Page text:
I know mom did not request no pitocin or herbs or homeopathics first. She would have relied on midwife's judgment as far as transferring, but she (mom) wasn't overly concerned about the whole thing. She can be kind of laissez faire (is that the right term? I've probably butchered the spelling if it is) about things in general.
I find this fairly concerning....I mean, sounds like a pretty normal situation at first--but once the bleeding occurred, why not use herbs/homeopathics in this situation? Do you know if baby was nursing, or if fundal massage or nipple stim was done?

And if pitocin is used to bring up b/p, I've never heard that before. Pit is an artificial form of the hormone oxytocin--it stimulates uterine contrax to cause uterus to shrink down and stop bleeding.

I don't know--it's hard to tell from here. I'm left with more questions than answers--and wondering if this mw really knows enough about pp bleeds, how to stop them and how to promote mom's fast recovery afterwards. Again, I don't know--but I'm concerned.

I will say that I've seen a few bleeds that were definitely 'borderline' as far as considering transport goes--we stayed home. And I knew that recovery would likely take more time than usual pp recovery--told the family as much, gave them a specific list of do's and don'ts, with the general admonition, oft repeated in the first days/weeks "REST! Pay attention to how you feel, don't push yourself at all." Here is an incomplete list:

Do: drink drink drink plenty of clear fluids, get plenty of calories including high protein, double your multivitamin (maybe), rest rest rest as much as needed and stay mostly in bed for at least a few days. Resume life only very slowly after that. Do listen to your body very attentively
Don't: get out of bed or even sit up for more than few minutes in the first couple days (so--crawl to the bathroom or pee in a bucket at the side of the bed, use a bedpan--whatever is easiest), don't do ANY chores or be in charge of other kids, don't let visitors stay in your company more than a few minutes at a time (visitors should be helping out, not tiring you out)....

Anyway, if mom was still getting dizzy after only 5min of standing, one week later, I'd say she either didn't know how to promote her fastest recovery, or wasn't compliant. Yes, it would take more than a week to fully recover from such a bleed-but at 1wk pp, for families who know what to do/not do, and have pretty much complied with that, standing for 5min has never been a problem in my practice.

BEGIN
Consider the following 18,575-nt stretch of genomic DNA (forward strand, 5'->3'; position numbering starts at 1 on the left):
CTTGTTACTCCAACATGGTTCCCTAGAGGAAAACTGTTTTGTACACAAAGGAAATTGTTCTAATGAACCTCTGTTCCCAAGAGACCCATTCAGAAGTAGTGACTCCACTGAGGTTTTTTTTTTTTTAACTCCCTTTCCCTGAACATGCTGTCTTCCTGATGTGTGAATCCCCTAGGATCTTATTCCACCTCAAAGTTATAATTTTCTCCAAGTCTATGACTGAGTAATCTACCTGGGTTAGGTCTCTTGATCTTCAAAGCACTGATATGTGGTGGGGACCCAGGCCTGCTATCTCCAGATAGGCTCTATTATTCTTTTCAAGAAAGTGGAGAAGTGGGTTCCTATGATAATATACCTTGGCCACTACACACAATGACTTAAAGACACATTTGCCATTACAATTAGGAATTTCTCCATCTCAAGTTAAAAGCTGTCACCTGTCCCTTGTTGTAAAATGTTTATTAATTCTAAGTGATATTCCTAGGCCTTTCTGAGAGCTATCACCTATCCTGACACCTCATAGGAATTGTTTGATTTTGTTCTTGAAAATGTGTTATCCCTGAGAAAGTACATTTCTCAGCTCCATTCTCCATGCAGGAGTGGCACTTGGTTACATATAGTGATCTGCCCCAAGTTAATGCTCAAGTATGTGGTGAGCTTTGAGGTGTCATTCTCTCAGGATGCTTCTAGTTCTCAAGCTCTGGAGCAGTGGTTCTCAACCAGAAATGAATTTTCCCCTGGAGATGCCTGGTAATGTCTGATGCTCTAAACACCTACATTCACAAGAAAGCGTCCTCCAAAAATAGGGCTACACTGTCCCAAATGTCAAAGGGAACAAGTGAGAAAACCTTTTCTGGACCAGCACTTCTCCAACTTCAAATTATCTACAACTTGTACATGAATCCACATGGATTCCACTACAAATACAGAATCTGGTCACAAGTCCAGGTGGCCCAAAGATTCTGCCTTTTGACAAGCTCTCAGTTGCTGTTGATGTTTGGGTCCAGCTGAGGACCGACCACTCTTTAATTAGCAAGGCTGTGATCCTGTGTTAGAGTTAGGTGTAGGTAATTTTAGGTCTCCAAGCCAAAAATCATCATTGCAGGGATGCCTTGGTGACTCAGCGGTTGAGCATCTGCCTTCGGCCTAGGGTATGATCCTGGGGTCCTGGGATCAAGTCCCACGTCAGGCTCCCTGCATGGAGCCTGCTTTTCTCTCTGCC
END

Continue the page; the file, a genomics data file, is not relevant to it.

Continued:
Again, though, this is about more questions, no real answers for you.
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#23 of 31 Old 05-28-2010, 11:51 AM - Thread Starter
 
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I find this fairly concerning....I mean, sounds like a pretty normal situation at first--but once the bleeding occurred, why not use herbs/homeopathics in this situation? Do you know if baby was nursing, or if fundal massage or nipple stim was done?

And if pitocin is used to bring up b/p, I've never heard that before. Pit is an artificial form of the hormone oxytocin--it stimulates uterine contrax to cause uterus to shrink down and stop bleeding.

I don't know--it's hard to tell from here. I'm left with more questions than answers--and wondering if this mw really knows enough about pp bleeds, how to stop them and how to promote mom's fast recovery afterwards. Again, I don't know--but I'm concerned.

I will say that I've seen a few bleeds that were definitely 'borderline' as far as considering transport goes--we stayed home. And I knew that recovery would likely take more time than usual pp recovery--told the family as much, gave them a specific list of do's and don'ts, with the general admonition, oft repeated in the first days/weeks "REST! Pay attention to how you feel, don't push yourself at all." Here is an incomplete list: